“The book explains what Remembrance Day is about and why people wear poppies in November in a simple format with only one or two sentences per page.


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“However, at the back of the book, the author describes in more detail the wars that Canada participated in and the events that surrounded them.”

The library’s website is

Remembrance Day at St. Joe’s

As are just about all others, the annual Remembrance Day service at St. Joseph’s Catholic high school is very different this year.

Because of COVID-19, various elements of the service are being pre-recorded and it will be posted online. But also because public participation in so many other services has been restricted, St. Joe’s is sharing the school’s student observances via YouTube.

It’s been a bit of a juggle, says history teacher Greg Reynaert, who is convening. The school is divided into two student cohorts who trade days for in-class and online learning.

But important.

“We really focus a lot on Remembrance Day here at St. Joe’s and especially the inclusion of the students in the service — military cadets, reservists, bagpiper, trumpet player, the students in Mrs. Ursic’s class that write original poems, etc.

“It really is awesome to see.”

The poems from English teacher Marianne Ursic’s students are published annually in the Times-Journal, as well.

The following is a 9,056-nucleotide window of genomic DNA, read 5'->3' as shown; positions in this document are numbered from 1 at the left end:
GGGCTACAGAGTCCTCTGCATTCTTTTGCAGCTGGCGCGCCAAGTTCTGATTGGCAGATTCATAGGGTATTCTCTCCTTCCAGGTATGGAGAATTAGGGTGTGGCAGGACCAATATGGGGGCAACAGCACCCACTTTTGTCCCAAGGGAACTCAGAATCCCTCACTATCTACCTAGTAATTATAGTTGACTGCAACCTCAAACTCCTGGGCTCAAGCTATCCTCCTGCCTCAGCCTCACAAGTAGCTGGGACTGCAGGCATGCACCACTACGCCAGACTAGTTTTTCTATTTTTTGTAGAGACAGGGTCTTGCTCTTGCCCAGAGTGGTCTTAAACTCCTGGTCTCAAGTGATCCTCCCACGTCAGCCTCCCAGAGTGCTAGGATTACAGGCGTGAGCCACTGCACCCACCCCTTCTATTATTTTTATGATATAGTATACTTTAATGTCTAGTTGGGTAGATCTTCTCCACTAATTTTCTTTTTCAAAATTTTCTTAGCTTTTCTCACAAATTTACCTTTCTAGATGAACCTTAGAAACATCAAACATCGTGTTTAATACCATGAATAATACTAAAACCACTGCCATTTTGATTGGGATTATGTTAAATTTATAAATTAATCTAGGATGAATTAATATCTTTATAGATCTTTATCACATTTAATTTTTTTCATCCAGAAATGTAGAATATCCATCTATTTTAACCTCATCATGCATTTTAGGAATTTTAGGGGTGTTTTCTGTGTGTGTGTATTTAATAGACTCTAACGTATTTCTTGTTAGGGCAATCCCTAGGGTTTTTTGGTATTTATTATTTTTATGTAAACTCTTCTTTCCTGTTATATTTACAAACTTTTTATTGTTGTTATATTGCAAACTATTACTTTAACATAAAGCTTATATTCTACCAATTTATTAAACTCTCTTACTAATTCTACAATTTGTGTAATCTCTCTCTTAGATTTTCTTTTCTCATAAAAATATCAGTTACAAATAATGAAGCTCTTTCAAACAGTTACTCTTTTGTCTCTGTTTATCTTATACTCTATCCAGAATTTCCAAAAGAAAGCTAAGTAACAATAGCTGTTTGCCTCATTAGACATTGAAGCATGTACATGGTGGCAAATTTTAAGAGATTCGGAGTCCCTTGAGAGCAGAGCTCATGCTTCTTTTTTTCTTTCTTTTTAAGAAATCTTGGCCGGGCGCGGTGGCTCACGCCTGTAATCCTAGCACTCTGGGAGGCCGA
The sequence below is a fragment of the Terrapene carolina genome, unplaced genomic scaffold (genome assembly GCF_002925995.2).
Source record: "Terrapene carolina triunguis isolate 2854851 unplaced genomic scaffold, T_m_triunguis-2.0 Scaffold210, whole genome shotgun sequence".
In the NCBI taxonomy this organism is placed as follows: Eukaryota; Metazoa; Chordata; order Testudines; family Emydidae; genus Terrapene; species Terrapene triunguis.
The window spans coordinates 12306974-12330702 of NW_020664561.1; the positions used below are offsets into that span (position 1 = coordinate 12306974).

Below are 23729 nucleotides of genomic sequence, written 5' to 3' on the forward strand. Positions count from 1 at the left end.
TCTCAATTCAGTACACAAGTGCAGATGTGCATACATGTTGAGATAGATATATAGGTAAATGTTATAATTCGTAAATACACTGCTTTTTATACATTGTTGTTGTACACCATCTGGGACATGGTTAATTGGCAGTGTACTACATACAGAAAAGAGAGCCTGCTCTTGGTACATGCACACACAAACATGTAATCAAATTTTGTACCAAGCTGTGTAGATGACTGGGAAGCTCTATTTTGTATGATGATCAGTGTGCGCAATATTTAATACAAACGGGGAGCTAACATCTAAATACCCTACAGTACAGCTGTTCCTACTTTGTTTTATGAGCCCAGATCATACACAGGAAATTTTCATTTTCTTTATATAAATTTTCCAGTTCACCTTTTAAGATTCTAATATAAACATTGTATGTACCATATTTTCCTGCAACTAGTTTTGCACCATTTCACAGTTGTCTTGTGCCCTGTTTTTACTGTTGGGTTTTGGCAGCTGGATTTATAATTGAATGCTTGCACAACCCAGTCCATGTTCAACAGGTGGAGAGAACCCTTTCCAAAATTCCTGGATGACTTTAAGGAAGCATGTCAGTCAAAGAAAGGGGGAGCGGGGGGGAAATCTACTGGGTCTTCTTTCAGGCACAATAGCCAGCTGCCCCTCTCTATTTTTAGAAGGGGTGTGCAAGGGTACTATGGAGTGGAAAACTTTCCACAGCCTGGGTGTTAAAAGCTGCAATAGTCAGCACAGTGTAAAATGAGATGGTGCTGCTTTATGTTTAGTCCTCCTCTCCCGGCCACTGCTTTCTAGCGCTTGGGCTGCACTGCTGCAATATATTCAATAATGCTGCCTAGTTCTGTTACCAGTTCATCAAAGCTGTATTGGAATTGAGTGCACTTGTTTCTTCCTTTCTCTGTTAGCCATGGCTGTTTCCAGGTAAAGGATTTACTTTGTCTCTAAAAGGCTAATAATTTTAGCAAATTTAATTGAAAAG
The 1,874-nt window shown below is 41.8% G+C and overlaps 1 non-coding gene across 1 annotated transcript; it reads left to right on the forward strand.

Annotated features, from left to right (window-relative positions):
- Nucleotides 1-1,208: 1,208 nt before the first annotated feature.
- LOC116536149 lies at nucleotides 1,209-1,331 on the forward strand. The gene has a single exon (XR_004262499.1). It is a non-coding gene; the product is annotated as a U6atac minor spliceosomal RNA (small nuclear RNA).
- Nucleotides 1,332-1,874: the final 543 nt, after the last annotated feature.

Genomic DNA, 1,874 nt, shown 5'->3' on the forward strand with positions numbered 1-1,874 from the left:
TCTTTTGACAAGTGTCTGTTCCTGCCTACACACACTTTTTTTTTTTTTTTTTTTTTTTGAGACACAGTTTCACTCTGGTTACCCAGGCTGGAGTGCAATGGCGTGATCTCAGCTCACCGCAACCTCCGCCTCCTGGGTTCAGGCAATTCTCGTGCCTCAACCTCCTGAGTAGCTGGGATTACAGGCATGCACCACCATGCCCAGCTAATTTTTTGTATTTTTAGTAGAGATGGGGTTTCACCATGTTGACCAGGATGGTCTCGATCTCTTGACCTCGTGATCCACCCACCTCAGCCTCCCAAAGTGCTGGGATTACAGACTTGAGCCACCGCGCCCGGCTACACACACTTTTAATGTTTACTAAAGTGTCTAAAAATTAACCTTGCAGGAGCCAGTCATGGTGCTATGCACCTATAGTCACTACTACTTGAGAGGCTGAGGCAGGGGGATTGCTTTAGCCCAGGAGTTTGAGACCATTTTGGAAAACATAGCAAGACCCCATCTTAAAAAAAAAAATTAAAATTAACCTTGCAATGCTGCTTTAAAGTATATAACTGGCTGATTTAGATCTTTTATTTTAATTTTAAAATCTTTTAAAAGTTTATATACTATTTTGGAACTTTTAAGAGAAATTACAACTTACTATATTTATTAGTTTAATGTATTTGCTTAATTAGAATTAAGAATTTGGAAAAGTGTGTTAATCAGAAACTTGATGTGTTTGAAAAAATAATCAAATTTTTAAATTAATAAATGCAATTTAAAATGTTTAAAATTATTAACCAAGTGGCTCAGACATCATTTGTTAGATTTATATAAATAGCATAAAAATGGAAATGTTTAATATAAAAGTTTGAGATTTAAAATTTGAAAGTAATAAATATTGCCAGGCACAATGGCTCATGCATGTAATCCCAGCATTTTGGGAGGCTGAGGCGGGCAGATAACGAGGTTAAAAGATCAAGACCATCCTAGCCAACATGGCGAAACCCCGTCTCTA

“So getting everything organized has been keeping us busy, but the kids have been great and are really excited about it,” Greg says.

“When it is all done, we will upload it to YouTube and then everyone can watch it. It is nice, too, because all of the people that usually come to our service (parents, relatives, etc.) that can’t come this year will be able to see it online.”


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A hot turkey sandwich

Susan McConnell and I met pretty much before we were born. Easy enough to do when, even though we both are just 39, we first had lunch together 41 years ago. The new math, don’t you know.

It was November 1979 at the old Clarke’s Restaurant in Aylmer, where Susan was ace editor of the local weekly and I, new town correspondent for this newspaper. And pretty much each fall, we returned to Aylmer and Clarke’s for an anniversary meal, until the resto (always pronounced, rightly or wrongly, as Clarkees) closed a couple of years ago. We decamped to Johnny’s across the street, where my hot turkey sandwich was every bit as good.

Sadly, though, not this year. Not with the COVID-19 craziness which has overtaken the town with anti-mask madness. I don’t know the connection, but Aylmer now has a higher rate of novel coronavirus infection than even Toronto.

Protesters claim God-given rights, although I always thought rights in this country are those recognized by a society which sees we’re all in this lifeboat called Canada, pulling together.

The protesters, I think, have jumped overboard. Which is their right, I suppose.

But threatening to swamp the rest of us, certainly isn’t.

Thankfully, the forecast for Friday calls for balmy weather. And Susan hasn’t yet put away her verandah for the year.

It won’t be as good as at Johnny’s but I think a hot turkey sandwich on the porch still will taste mighty fine!

Stay well.